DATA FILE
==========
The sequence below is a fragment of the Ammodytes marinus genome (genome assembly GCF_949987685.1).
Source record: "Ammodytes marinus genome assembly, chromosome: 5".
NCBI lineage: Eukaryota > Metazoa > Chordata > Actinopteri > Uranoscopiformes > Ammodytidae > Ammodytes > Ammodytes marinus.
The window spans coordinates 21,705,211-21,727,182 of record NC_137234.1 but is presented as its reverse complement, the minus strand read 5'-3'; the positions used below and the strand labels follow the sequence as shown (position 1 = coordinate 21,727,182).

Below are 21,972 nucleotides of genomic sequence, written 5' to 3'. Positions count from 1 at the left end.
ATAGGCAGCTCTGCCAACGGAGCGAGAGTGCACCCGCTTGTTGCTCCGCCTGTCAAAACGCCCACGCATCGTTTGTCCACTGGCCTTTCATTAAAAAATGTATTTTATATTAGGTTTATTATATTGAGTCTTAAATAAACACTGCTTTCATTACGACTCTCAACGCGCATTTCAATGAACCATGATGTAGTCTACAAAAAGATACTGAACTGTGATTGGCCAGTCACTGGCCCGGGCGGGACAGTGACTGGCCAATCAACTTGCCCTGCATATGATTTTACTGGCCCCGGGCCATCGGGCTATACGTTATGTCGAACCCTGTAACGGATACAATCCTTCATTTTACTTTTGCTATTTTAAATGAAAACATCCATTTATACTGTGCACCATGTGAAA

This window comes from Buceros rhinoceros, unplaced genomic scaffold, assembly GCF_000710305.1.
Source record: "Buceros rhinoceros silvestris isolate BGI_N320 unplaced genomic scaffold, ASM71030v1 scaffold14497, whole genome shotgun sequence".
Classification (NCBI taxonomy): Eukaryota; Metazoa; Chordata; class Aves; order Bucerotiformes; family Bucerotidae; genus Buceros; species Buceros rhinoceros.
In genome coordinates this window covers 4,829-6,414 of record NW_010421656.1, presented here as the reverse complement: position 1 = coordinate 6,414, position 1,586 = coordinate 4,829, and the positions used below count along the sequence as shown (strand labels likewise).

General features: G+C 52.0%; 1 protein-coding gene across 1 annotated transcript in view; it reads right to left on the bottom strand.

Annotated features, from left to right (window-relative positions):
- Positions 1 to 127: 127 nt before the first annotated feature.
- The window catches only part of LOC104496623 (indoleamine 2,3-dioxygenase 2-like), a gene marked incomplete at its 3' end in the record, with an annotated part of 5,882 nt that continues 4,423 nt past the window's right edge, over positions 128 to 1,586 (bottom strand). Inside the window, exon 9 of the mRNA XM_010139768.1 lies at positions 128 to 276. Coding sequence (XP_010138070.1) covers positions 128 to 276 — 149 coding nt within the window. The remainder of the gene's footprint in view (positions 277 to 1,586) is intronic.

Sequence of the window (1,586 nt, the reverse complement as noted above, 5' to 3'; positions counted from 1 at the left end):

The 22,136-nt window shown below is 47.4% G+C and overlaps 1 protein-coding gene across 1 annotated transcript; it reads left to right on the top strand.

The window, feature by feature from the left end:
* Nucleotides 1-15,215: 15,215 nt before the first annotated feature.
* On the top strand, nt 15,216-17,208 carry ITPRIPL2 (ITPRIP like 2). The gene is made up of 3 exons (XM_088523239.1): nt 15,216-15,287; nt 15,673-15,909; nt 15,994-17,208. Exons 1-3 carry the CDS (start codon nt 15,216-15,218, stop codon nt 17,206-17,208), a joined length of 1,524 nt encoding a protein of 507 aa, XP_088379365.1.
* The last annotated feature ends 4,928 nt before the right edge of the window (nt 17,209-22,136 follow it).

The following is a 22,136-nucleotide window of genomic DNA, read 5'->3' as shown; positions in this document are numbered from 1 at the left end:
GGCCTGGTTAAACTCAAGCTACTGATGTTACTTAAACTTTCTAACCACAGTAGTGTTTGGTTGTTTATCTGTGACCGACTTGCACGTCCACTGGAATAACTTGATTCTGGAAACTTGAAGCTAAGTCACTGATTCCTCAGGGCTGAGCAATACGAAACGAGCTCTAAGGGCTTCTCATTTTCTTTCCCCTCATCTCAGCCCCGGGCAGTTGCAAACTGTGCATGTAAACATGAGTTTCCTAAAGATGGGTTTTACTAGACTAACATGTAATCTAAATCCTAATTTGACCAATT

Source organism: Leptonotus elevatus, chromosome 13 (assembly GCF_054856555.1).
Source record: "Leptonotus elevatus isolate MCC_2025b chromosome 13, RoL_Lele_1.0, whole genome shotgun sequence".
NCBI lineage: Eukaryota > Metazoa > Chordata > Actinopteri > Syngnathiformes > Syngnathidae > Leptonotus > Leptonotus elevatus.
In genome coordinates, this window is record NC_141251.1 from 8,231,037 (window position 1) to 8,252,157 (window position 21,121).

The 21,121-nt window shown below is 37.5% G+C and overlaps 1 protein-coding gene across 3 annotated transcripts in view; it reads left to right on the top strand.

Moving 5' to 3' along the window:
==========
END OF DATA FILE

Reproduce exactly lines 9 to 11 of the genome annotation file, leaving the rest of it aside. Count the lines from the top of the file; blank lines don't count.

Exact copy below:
Classification (NCBI taxonomy): Eukaryota; Metazoa; Chordata; class Aves; order Bucerotiformes; family Bucerotidae; genus Buceros; species Buceros rhinoceros.
In genome coordinates this window covers 4,829-6,414 of record NW_010421656.1, presented here as the reverse complement: position 1 = coordinate 6,414, position 1,586 = coordinate 4,829, and the positions used below count along the sequence as shown (strand labels likewise).

General features: G+C 52.0%; 1 protein-coding gene across 1 annotated transcript in view; it reads right to left on the bottom strand.